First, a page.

The limits of the SPD’s proposed scenario
Dr Röttgen, who is a candidate for the CDU presidency, also asserts that “the EU will not survive for long a military operation by the European Commission against the will of certain states” 2. He is right, and in so doing he points out one of the weaknesses of the SPD proposal. The proposed institutional architecture involves only the Commission and the European Parliament. However, the SPD proposal is not unalterable. In addition, there are other proposals along the same lines. One, for example, by the former Polish foreign minister Radoslaw Sikorski, advocates the creation of a European Legion based on the French model. Another proposal, envisaging an Enhanced Cooperation with a view to creating a Common European Army, provides for an institutional architecture involving all four EU institutions. According to the draft, the European Parliament and the Council (of Ministers) would be involved in drawing up the broad outlines of security policy and would have a monitoring function; the Commission would define the priorities of security policy in consultation with the EP and the Council, and would implement the policy and oversee the management of the common army; and the European Council would authorise, on a proposal from the Commission, deployment of the European army.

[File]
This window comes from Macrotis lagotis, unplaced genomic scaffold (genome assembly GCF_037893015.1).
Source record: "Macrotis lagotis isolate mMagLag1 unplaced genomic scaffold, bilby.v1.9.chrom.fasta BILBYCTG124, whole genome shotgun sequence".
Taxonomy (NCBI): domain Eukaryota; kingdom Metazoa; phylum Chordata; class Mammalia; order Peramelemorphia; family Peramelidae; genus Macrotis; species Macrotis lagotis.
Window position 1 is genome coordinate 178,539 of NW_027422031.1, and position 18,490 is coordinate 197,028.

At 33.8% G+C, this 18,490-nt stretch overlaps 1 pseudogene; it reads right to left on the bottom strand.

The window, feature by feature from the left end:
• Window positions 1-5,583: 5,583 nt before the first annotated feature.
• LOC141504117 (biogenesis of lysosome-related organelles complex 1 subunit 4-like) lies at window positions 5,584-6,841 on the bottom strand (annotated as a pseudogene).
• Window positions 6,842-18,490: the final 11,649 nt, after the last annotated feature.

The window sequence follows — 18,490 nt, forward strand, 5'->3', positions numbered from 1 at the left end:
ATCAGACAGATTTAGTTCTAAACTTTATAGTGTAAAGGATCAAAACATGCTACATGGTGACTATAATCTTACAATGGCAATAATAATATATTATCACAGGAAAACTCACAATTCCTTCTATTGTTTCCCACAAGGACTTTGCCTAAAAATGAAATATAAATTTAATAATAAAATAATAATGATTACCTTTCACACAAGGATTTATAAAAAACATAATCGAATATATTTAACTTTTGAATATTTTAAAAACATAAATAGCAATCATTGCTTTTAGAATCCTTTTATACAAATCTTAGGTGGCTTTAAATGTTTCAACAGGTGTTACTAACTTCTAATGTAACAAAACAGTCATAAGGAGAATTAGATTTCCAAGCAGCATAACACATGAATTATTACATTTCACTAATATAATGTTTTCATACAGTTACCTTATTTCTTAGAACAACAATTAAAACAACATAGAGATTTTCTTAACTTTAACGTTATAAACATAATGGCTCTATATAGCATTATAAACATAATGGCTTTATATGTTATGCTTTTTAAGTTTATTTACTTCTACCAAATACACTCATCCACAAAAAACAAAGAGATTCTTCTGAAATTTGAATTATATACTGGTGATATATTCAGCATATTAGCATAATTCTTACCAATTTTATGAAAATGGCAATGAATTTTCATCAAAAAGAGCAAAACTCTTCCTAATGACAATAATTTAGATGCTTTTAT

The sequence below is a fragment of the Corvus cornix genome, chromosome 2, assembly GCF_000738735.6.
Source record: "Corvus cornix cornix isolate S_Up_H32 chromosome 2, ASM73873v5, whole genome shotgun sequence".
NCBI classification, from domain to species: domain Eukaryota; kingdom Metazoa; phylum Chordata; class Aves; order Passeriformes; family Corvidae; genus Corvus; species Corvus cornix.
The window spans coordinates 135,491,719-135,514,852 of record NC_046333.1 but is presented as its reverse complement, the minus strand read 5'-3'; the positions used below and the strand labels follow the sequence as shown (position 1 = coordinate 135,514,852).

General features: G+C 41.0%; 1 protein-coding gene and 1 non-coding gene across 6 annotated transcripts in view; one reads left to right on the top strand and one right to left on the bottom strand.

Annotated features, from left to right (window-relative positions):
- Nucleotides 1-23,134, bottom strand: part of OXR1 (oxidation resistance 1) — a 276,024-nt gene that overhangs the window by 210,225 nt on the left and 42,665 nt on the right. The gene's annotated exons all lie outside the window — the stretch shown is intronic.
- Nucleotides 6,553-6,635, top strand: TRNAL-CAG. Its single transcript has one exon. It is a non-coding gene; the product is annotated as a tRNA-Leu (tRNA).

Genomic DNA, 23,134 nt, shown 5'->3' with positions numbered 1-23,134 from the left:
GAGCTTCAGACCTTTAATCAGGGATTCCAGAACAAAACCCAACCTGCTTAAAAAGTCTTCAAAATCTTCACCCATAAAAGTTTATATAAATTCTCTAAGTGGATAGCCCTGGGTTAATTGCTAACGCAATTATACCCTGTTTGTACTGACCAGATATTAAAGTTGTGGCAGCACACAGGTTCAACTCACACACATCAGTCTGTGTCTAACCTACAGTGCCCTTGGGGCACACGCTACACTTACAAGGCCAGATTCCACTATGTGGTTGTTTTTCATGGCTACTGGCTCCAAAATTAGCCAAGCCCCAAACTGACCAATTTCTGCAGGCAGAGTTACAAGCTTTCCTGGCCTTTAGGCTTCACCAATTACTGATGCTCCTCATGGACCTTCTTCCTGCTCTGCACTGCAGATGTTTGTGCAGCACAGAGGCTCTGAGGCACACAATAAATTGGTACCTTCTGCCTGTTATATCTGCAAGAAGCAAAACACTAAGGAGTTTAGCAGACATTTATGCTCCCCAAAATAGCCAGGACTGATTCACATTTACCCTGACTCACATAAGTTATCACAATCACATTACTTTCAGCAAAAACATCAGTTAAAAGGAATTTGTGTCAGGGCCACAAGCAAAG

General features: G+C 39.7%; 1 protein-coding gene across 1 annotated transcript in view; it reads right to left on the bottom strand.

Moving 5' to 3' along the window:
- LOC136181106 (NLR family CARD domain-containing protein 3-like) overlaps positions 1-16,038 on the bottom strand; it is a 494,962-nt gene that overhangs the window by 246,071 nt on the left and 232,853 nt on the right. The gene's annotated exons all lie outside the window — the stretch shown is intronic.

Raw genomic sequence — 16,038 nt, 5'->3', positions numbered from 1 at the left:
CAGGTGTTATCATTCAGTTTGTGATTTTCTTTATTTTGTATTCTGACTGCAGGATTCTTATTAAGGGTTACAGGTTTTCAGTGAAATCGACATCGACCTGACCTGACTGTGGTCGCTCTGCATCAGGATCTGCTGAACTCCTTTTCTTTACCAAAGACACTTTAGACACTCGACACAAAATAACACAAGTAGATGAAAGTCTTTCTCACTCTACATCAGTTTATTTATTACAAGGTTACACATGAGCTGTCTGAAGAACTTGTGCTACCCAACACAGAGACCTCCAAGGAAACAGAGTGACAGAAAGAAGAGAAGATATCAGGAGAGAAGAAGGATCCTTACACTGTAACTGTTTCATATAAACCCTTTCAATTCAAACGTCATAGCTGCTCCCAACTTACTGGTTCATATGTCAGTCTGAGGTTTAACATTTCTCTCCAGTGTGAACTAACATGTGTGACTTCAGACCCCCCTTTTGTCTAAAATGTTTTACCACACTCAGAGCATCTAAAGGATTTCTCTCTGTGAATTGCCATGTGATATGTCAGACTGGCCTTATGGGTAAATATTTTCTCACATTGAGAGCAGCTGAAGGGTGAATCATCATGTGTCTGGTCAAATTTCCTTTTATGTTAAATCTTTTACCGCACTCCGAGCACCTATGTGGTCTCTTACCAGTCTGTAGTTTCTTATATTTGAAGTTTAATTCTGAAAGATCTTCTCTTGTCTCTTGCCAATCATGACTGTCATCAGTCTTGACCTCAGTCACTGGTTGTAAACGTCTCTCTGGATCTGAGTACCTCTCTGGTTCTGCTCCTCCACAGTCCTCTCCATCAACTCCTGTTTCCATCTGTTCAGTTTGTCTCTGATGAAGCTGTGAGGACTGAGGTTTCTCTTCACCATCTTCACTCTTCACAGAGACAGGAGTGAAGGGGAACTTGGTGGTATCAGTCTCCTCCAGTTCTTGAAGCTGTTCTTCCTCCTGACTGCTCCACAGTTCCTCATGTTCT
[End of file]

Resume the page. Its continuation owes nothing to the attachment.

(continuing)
Since these are “life and death” issues, it is the member states represented at the highest level which, as advocated in his time by the former Secretary-General of the Council, Ambassador Pierre de Boissieu, would have the last word on the mandate authorising the President of the Commission to launch a military operation. If, by hypothesis, we imagine an Enhanced Cooperation involving 19 member states 3 and a decision by the European Council taken by a two-thirds majority 4, we are very far from a scenario in which a state would be forced to accept a decision that runs counter to its vital interests. The Union’s institutional experience teaches us that majority voting does not encourage the abuse of power by a majority against a minority, but is an indispensable condition for reaching a meaningful consensus. Moreover, in the hypothesis under consideration, Germany and France, with more than a third of the population 5 or seven states 6 out of the 19 parties to the Enhanced Cooperation, could constitute a blocking minority.